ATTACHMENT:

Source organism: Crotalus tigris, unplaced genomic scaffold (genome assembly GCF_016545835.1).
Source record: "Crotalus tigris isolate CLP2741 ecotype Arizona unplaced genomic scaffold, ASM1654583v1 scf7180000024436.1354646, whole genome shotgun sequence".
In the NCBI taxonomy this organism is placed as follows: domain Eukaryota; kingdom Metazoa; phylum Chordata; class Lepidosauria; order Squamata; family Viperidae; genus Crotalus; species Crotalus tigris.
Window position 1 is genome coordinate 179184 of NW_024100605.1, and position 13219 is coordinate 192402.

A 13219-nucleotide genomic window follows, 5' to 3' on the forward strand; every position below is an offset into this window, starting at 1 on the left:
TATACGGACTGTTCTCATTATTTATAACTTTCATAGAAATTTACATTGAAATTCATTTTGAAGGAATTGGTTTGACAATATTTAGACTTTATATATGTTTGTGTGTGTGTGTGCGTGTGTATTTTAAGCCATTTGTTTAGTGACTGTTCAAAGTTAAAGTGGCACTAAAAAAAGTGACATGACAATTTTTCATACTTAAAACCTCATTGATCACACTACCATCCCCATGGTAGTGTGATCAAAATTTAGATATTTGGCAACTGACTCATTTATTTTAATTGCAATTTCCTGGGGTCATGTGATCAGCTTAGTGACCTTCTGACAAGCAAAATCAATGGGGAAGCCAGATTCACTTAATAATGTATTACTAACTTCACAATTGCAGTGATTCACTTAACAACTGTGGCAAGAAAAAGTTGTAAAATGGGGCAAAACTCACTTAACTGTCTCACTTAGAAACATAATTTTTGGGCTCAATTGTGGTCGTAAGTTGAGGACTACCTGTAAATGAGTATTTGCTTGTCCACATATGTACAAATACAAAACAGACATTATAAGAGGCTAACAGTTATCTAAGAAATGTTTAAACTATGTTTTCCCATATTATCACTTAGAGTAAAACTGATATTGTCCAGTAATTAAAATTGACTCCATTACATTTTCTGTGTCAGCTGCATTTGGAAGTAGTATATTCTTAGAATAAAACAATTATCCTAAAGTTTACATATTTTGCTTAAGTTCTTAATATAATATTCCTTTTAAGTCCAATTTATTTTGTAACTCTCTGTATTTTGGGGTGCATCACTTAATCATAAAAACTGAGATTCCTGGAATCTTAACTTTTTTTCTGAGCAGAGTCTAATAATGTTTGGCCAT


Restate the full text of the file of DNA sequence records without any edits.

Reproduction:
Source organism: Crotalus tigris, unplaced genomic scaffold (genome assembly GCF_016545835.1).
Source record: "Crotalus tigris isolate CLP2741 ecotype Arizona unplaced genomic scaffold, ASM1654583v1 scf7180000024436.1354646, whole genome shotgun sequence".
In the NCBI taxonomy this organism is placed as follows: domain Eukaryota; kingdom Metazoa; phylum Chordata; class Lepidosauria; order Squamata; family Viperidae; genus Crotalus; species Crotalus tigris.
Window position 1 is genome coordinate 179184 of NW_024100605.1, and position 13219 is coordinate 192402.

A 13219-nucleotide genomic window follows, 5' to 3' on the forward strand; every position below is an offset into this window, starting at 1 on the left:
TATACGGACTGTTCTCATTATTTATAACTTTCATAGAAATTTACATTGAAATTCATTTTGAAGGAATTGGTTTGACAATATTTAGACTTTATATATGTTTGTGTGTGTGTGTGCGTGTGTATTTTAAGCCATTTGTTTAGTGACTGTTCAAAGTTAAAGTGGCACTAAAAAAAGTGACATGACAATTTTTCATACTTAAAACCTCATTGATCACACTACCATCCCCATGGTAGTGTGATCAAAATTTAGATATTTGGCAACTGACTCATTTATTTTAATTGCAATTTCCTGGGGTCATGTGATCAGCTTAGTGACCTTCTGACAAGCAAAATCAATGGGGAAGCCAGATTCACTTAATAATGTATTACTAACTTCACAATTGCAGTGATTCACTTAACAACTGTGGCAAGAAAAAGTTGTAAAATGGGGCAAAACTCACTTAACTGTCTCACTTAGAAACATAATTTTTGGGCTCAATTGTGGTCGTAAGTTGAGGACTACCTGTAAATGAGTATTTGCTTGTCCACATATGTACAAATACAAAACAGACATTATAAGAGGCTAACAGTTATCTAAGAAATGTTTAAACTATGTTTTCCCATATTATCACTTAGAGTAAAACTGATATTGTCCAGTAATTAAAATTGACTCCATTACATTTTCTGTGTCAGCTGCATTTGGAAGTAGTATATTCTTAGAATAAAACAATTATCCTAAAGTTTACATATTTTGCTTAAGTTCTTAATATAATATTCCTTTTAAGTCCAATTTATTTTGTAACTCTCTGTATTTTGGGGTGCATCACTTAATCATAAAAACTGAGATTCCTGGAATCTTAACTTTTTTTCTGAGCAGAGTCTAATAATGTTTGGCCAT